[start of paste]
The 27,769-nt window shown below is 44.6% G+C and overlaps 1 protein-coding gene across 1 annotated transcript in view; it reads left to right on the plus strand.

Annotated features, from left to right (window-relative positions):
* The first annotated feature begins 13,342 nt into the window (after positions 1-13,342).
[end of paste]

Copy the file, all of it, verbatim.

The 27,769-nt window shown below is 44.6% G+C and overlaps 1 protein-coding gene across 1 annotated transcript in view; it reads left to right on the plus strand.

Annotated features, from left to right (window-relative positions):
* The first annotated feature begins 13,342 nt into the window (after positions 1-13,342).